What is historical fantasy? Well, in my mind, historical fantasy is just what it sounds like: historical fiction with a fantastical twist. Just like contemporary fantasy or urban fantasy has a present-day setting but features magic, monsters, and other elements of fantasy – historical fantasy is the same, but just using a time and place from history as the setting.
Right now I am writing historical fantasy – specifically I’m writing dieselpunk or decopunk, stories set in the 1920s, but with magic and some advanced technology. I’m doing a lot of research, but I’m also doing a lot of world-building from scratch.
Here are some tips that I am applying to my own work, and that I think are important to consider if you want to start writing historical fantasy:
Decide which is more important to your story – the history or the fantasy.
It’s okay to have an epic fantasy story that just happens to be set in past somewhere on Earth. It’s also okay to have an accurate, believable historical fiction story that just happens to have some magical or supernatural elements. You as the author need to decide what kind of story you’re telling, and how much the magic or the history matters.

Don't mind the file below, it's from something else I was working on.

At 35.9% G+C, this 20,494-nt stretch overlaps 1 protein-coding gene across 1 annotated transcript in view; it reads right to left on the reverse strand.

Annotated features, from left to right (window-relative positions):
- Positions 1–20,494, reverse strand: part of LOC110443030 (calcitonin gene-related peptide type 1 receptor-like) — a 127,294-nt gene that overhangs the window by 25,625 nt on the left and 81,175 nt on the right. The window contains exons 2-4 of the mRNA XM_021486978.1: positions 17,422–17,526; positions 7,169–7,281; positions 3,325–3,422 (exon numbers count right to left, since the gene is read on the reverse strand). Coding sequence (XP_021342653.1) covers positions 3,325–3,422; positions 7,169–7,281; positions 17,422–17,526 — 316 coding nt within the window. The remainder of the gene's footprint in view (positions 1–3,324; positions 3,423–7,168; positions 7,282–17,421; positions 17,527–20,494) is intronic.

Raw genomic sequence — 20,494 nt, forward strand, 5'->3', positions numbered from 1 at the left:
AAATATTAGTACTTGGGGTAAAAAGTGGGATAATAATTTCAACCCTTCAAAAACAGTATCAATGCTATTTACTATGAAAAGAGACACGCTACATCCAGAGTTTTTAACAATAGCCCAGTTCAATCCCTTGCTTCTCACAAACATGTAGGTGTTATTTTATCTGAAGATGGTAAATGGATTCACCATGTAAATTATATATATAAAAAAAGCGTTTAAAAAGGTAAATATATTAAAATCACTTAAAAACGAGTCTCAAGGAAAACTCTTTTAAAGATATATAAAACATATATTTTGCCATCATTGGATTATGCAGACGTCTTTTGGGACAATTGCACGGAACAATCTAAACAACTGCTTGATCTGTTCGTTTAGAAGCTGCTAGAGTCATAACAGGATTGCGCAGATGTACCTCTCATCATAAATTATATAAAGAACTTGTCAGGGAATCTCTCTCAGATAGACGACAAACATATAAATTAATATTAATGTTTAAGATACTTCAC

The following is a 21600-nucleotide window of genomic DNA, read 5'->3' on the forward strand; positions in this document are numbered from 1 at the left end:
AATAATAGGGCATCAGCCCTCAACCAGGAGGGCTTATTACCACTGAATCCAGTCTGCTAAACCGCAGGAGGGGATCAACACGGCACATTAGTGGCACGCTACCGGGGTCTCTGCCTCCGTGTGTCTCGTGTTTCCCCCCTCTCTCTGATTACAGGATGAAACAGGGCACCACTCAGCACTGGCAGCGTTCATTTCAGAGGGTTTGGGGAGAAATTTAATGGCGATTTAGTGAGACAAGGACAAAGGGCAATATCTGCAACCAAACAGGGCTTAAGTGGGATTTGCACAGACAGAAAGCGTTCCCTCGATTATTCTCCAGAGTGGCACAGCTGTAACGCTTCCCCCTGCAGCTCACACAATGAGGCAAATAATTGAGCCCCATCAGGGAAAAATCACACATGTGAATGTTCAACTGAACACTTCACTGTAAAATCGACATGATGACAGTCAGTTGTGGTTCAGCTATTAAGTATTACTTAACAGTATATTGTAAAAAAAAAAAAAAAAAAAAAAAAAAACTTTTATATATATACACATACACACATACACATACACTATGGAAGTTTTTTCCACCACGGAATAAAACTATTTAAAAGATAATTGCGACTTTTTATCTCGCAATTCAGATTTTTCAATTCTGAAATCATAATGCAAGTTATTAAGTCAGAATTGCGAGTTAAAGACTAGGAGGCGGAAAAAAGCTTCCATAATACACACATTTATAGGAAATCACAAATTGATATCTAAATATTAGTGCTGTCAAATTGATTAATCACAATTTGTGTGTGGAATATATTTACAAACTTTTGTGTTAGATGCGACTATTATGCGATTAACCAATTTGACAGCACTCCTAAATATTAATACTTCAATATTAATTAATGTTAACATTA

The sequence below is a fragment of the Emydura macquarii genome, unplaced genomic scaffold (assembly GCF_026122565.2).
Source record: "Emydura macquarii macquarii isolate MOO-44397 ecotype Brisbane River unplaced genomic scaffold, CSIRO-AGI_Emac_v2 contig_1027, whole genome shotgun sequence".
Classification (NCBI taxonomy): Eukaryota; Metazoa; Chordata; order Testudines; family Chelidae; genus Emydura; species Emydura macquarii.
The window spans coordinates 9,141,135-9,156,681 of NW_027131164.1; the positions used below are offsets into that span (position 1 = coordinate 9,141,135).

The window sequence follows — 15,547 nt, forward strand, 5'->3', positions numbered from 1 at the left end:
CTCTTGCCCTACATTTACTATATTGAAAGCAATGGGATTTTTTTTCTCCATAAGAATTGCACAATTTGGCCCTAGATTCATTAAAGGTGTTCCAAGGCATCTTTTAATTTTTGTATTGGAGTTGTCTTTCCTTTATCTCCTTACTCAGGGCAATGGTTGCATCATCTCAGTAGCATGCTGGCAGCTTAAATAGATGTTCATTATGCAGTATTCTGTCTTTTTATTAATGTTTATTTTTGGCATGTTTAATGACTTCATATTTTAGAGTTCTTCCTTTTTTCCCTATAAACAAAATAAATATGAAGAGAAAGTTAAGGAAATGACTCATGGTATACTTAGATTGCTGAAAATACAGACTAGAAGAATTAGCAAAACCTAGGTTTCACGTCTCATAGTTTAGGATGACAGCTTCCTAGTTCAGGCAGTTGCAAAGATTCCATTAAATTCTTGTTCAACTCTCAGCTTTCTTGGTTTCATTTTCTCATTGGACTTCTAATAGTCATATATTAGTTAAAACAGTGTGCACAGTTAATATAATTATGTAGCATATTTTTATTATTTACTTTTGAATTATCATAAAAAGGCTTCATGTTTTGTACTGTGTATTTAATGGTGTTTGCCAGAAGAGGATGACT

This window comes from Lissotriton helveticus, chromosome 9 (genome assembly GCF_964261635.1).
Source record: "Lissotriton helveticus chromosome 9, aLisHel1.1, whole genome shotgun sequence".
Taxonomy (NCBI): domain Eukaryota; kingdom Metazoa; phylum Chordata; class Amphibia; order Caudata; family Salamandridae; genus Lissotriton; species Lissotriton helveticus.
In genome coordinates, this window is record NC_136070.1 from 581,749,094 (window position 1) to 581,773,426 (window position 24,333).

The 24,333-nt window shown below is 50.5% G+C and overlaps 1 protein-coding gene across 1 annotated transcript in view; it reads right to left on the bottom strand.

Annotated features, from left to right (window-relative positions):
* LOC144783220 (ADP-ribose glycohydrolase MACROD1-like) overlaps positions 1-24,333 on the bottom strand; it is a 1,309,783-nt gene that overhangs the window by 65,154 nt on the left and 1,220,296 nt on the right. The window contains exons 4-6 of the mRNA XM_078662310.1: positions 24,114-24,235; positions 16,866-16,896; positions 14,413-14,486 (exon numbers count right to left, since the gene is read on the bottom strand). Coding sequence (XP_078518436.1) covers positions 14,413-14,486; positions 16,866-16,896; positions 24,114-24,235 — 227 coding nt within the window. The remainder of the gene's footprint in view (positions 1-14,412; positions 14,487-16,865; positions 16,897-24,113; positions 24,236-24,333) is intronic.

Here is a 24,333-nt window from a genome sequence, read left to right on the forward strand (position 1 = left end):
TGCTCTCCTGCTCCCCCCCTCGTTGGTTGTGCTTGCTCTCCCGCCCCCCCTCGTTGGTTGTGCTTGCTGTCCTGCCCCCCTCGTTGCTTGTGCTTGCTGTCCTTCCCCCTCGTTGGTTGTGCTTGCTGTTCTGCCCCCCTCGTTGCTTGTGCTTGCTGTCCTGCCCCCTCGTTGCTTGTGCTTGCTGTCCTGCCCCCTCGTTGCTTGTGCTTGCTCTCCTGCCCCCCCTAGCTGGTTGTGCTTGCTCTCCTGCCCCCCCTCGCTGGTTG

Even if the fantasy is more important, get the history right.
If you want to feature a real event or real historical figures in your story, then you need to make sure you get those things right. Even if the fantasy element is more important to your story than the history element, there will probably be history buffs who read your work—and they’ll be quick to point out if you messed up a fact. Don’t stress too badly, though, especially if you’re still in first draft stage. Just make sure you do your research.
This is the most important factor. If you’re writing a steampunk/gaslamp fantasy story set in 1800s Paris and you’ve been pretty vague with the historical details because the magic and supernatural elements are key to the story, then stick with that all the way through. If your story is a historically accurate retelling of a real event, but just with supernatural overtones, then don’t suddenly bring in magic swords and high fantasy halfway through. Establish the rules of your world and stick with it—whether it’s more fantasy, more history, or an even blend of both.
There are as many ways to write historical fantasy as there are stories to tell! Have you read or written historical fantasy?